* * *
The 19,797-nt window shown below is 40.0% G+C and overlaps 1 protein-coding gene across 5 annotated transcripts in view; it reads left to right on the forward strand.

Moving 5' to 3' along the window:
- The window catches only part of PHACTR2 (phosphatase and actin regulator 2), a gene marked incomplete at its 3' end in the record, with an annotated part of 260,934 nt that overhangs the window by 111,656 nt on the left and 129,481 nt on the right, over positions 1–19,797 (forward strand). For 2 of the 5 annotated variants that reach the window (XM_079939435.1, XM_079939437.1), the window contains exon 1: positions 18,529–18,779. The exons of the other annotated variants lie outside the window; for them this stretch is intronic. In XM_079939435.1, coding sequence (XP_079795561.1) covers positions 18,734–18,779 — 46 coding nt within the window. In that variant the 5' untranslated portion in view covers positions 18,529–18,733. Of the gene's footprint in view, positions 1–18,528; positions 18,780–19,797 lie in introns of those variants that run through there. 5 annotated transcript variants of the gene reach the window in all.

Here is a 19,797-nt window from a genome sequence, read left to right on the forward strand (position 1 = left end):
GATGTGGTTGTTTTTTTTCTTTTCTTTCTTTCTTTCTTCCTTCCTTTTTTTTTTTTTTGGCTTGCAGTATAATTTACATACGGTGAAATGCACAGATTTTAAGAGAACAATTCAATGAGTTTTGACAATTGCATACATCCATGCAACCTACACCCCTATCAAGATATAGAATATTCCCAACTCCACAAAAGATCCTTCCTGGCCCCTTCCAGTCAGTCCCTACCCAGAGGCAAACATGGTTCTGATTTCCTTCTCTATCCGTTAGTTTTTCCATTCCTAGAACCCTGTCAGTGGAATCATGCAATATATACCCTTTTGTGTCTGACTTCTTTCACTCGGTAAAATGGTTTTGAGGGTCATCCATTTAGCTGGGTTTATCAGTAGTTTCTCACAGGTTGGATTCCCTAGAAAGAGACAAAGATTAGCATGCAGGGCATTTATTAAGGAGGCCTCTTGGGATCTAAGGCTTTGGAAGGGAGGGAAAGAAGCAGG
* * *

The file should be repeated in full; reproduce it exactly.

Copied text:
The 19,797-nt window shown below is 40.0% G+C and overlaps 1 protein-coding gene across 5 annotated transcripts in view; it reads left to right on the forward strand.

Moving 5' to 3' along the window:
- The window catches only part of PHACTR2 (phosphatase and actin regulator 2), a gene marked incomplete at its 3' end in the record, with an annotated part of 260,934 nt that overhangs the window by 111,656 nt on the left and 129,481 nt on the right, over positions 1–19,797 (forward strand). For 2 of the 5 annotated variants that reach the window (XM_079939435.1, XM_079939437.1), the window contains exon 1: positions 18,529–18,779. The exons of the other annotated variants lie outside the window; for them this stretch is intronic. In XM_079939435.1, coding sequence (XP_079795561.1) covers positions 18,734–18,779 — 46 coding nt within the window. In that variant the 5' untranslated portion in view covers positions 18,529–18,733. Of the gene's footprint in view, positions 1–18,528; positions 18,780–19,797 lie in introns of those variants that run through there. 5 annotated transcript variants of the gene reach the window in all.

Here is a 19,797-nt window from a genome sequence, read left to right on the forward strand (position 1 = left end):
GATGTGGTTGTTTTTTTTCTTTTCTTTCTTTCTTTCTTCCTTCCTTTTTTTTTTTTTTGGCTTGCAGTATAATTTACATACGGTGAAATGCACAGATTTTAAGAGAACAATTCAATGAGTTTTGACAATTGCATACATCCATGCAACCTACACCCCTATCAAGATATAGAATATTCCCAACTCCACAAAAGATCCTTCCTGGCCCCTTCCAGTCAGTCCCTACCCAGAGGCAAACATGGTTCTGATTTCCTTCTCTATCCGTTAGTTTTTCCATTCCTAGAACCCTGTCAGTGGAATCATGCAATATATACCCTTTTGTGTCTGACTTCTTTCACTCGGTAAAATGGTTTTGAGGGTCATCCATTTAGCTGGGTTTATCAGTAGTTTCTCACAGGTTGGATTCCCTAGAAAGAGACAAAGATTAGCATGCAGGGCATTTATTAAGGAGGCCTCTTGGGATCTAAGGCTTTGGAAGGGAGGGAAAGAAGCAGG